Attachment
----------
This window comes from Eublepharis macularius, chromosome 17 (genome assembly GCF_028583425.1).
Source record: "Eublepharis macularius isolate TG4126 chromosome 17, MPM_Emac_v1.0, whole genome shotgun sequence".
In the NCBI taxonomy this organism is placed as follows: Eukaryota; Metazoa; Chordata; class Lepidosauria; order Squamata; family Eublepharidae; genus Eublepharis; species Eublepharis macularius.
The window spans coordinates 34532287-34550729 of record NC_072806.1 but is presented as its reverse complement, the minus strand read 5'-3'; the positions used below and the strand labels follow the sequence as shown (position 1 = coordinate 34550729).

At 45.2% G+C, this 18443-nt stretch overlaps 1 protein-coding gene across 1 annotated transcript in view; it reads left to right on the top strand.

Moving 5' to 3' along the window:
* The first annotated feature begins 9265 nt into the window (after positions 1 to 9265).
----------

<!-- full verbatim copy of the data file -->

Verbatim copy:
This window comes from Eublepharis macularius, chromosome 17 (genome assembly GCF_028583425.1).
Source record: "Eublepharis macularius isolate TG4126 chromosome 17, MPM_Emac_v1.0, whole genome shotgun sequence".
In the NCBI taxonomy this organism is placed as follows: Eukaryota; Metazoa; Chordata; class Lepidosauria; order Squamata; family Eublepharidae; genus Eublepharis; species Eublepharis macularius.
The window spans coordinates 34532287-34550729 of record NC_072806.1 but is presented as its reverse complement, the minus strand read 5'-3'; the positions used below and the strand labels follow the sequence as shown (position 1 = coordinate 34550729).

At 45.2% G+C, this 18443-nt stretch overlaps 1 protein-coding gene across 1 annotated transcript in view; it reads left to right on the top strand.

Moving 5' to 3' along the window:
* The first annotated feature begins 9265 nt into the window (after positions 1 to 9265).